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Toyota iQ

Car Review

 
By B.S.
 
When it comes to selecting and purchasing a ‘city car’  i.e. a smaller scale vehicle that is both nimble in terms of maneuvering, and frugal in respect to the amount of petrol it consumes, there hasn’t really been a motor worthy of that title until now. Despite the fact that it took five years for Toyota to develop, the iQ, as the new Japanese hatchback city car is called is like no other small car currently on the market. In short, no pun intended, the Toyota iQ is shorter than the original Mini Cooper. It has the smallest turning radius of any of the so called city cars. It is also capable of seating four adults reasonably comfortably (well sort of), and it offers first class safety for its diminutive size.
 
When the car was still just an idea, chief Engineer Hiroki Nakajima envisioned an automobile that could be marketed to a consumer who wanted a small car, not to those who merely wanted a cheap car. This is precisely what sets the iQ apart from the micro cars that other automobile manufacturers have been turning out. This fact is reflected in the car’s price which is a bit steeper for a vehicle of its size and class.
 
Available in two models: the standard iQ with a 1.0 liter engine and the iQ3, which is equipped with a slightly more powerful 1.3 liter engine.  The iQ, which is one of the very few cars to be  completely developed from scratch in no way relies on existing parts from other Toyota models. Therefore, its toy-like appearance is most singular, and entirely unique. But isn’t that what happens when one breaks new ground instead of recycling the same old ideas?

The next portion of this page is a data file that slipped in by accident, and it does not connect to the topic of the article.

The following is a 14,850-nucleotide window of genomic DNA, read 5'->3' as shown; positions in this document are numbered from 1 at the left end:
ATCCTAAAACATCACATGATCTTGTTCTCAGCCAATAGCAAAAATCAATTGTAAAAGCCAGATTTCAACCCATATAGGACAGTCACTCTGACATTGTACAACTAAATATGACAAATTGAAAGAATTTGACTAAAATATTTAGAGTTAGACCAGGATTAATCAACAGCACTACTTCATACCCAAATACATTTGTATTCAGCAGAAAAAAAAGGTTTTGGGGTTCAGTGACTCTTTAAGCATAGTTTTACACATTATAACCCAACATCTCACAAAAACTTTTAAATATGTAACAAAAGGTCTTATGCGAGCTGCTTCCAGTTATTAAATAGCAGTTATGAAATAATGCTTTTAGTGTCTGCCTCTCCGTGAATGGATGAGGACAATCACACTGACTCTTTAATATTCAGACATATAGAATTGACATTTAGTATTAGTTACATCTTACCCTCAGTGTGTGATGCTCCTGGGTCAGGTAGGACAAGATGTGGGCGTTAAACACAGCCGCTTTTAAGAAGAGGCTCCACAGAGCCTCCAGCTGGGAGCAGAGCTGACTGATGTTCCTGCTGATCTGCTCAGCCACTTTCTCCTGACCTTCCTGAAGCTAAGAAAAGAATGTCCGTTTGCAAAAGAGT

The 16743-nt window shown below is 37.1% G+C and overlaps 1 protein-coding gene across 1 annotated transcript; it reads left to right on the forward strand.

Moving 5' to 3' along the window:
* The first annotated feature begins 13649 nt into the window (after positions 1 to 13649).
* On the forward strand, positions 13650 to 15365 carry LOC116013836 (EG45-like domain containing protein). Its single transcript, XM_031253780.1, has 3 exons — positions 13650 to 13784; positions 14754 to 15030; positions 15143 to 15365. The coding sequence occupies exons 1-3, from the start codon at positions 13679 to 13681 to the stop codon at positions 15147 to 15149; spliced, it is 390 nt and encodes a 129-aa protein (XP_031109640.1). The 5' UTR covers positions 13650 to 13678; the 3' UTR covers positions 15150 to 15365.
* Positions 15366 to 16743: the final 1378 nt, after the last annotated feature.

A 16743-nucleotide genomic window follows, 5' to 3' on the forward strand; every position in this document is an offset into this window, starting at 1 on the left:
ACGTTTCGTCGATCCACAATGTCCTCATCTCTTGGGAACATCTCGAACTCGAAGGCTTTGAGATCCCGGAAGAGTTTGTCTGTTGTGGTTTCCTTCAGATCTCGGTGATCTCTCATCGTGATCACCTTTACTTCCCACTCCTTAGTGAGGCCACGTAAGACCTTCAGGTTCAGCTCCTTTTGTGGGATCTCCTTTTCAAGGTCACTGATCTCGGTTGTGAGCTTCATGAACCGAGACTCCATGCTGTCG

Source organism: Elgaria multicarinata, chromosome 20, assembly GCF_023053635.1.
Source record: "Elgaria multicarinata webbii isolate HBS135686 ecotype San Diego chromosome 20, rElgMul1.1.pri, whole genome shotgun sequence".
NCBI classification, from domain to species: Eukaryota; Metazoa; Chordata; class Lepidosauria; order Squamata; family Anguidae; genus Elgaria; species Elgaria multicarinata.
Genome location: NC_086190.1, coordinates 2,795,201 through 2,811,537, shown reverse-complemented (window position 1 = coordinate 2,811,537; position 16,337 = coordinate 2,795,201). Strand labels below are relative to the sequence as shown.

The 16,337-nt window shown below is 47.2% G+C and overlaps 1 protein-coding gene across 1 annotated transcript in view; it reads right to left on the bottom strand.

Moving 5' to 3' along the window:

Styling & Comfort
In an attempt to break some new ground of my own, I’ll start this review with the mini-motors faults rather that its virtues. Given the car’s small stature, certain design elements that are normally taken for granted had to be sacrificed. The most noticeable shortcomings are as follows:
 
  • The ‘A’-pillars at the front are notably wide for such a small car, and hinder forward visibility to a certain degree. Perhaps the extra width was needed for structural integrity and rollover protection?
  • The rear headrests also interfere with rearward visibility and should be removed whenever no passengers are seated in the back.
  • Passengers seated in the rear will have to get used to the fact that visibility through the rear, side windows is practically non-existent.
  • The brightness of the headlights, while fine on well-lit city streets will be sorely lacking in wattage when driving in dimly lit areas.
  • In respect to storage, what passes for the boot on the iQ, is greatly lacking in storage capacity. Some critics accuse the iQ of having no boot at all, just “a miserably small space behind the seats into which you might just squeeze a briefcase.” In fact, when the rear seats are folded down the boot’s storage space is only marginally increased.